I have to say, and I am completely biased, that the scene where they are swearing in, is my favorite scene in the film.  However, though I am not sure it quite translated onto film, one of my favorite moments in person was the moment of silence.  I both felt the pain of the group and parts of the crowd as well as their discomfort of being quiet so long.  i think the discomfort of the long take of silence translates but I don't think the pain does.  

Being at the tournament and witnessing the ceremony provided a view of how community is promoted by the organizers by creating a space for critical thinking, education, communication, camaraderie, and affinity amongst the familiar backdrop of soccer.  Throughout the discussions within the group of what the film is about, we always centered around community: soccer and community, politics and community, the day laborers as a community, and the event as a unifier.  Though the ideas are for the audience to interpret, I think through our editing and discussion that at the very least we were attempting to show that the soccer tournament was establishing and maintaining community and unifying people with affinities.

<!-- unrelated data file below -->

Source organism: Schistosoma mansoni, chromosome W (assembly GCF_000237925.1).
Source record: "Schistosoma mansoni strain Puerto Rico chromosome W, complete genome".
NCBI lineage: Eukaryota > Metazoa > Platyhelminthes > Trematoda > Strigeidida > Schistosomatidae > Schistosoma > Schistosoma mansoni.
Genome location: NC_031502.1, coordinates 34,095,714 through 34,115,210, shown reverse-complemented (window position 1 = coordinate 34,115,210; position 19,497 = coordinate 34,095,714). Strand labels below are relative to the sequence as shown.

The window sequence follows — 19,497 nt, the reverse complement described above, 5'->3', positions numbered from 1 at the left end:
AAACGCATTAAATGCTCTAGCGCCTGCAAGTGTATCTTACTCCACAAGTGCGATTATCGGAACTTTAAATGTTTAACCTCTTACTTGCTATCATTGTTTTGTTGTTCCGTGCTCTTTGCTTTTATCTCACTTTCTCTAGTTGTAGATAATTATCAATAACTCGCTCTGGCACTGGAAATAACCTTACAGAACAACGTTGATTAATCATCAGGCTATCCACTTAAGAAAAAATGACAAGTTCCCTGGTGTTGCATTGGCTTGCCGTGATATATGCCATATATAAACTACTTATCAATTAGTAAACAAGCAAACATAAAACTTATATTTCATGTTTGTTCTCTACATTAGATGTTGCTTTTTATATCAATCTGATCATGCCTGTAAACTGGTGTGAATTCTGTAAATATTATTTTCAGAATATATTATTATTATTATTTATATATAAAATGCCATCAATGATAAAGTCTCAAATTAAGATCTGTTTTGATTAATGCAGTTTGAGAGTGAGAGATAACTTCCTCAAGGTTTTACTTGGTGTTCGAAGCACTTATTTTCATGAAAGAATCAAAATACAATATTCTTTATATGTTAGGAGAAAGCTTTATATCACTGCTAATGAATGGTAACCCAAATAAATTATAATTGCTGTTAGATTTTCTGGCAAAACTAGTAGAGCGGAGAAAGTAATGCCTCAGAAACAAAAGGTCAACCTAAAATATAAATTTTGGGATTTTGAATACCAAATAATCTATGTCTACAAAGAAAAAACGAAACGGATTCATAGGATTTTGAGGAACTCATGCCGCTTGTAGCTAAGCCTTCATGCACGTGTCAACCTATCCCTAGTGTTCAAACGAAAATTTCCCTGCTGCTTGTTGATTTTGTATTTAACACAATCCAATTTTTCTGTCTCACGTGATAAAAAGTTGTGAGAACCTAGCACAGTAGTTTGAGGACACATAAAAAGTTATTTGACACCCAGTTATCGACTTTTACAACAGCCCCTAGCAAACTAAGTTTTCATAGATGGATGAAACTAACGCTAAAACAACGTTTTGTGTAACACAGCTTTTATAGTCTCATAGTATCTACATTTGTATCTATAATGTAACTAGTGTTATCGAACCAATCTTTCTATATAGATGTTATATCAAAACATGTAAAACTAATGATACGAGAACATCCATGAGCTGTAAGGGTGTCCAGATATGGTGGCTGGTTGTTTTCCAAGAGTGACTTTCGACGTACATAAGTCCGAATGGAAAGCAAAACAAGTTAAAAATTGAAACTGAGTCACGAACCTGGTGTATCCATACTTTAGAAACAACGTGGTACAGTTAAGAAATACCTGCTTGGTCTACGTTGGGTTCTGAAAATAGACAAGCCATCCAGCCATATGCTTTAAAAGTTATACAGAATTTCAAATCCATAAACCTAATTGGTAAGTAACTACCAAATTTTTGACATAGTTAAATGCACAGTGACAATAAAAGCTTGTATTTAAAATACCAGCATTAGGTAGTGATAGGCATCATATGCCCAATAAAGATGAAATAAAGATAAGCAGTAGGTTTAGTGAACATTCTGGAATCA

I really enjoyed working with more people, it took off a lot of the pressure of doing all the filming, translating, brainstorming, and editing by myself but it was also difficult with such a large group to manage time.  I think that if I were to make another film with a group it would optimally be with one other person.  This was an excellent exercise in recognizing all the various elements in filmmaking such as sound (which admittedly, we could have used some help with) and light (what to do on a gloomy, rainy day? I have no idea, but now I know to find out).

The experience of the event and the filmmaking was positive overall as I came away with a lot of new thoughts in my head.  I also came away having learned a lot from the players, my colleagues, the readings on ethnography, and from the practice of being there and experiencing the event and the people.  I think in this particular video, since it is completely in English (though I am prepared to do it again with Spanish subtitles - when I have time!) the film was made for the benefit of ourselves the filmmakers and for our self-education and for the education of our peers.  What they learn however, is up to them.


  1. Marina: Two of your comments seem really important to me. The first, about the difference between sheepish and shameless, is to me, about patriarchy and maleness versus other ethical modes. I have never wanted to be shameless in videomaking, it seems shameful to me, that is always why i want to work in communities of which I am a member. Your observation about what being there felt like, and what it ends up looking like (in the video), is something that only makes sense to peope who make video: that there is a huge gap between them, as if they are completely distinct (and hardly related) things: the being there and the representing. That gap is the place of our best work.

  2. I went to the Torneo last year and, as it was for you, the most moving moment was the oath the jornaleros took. Brought me to tears!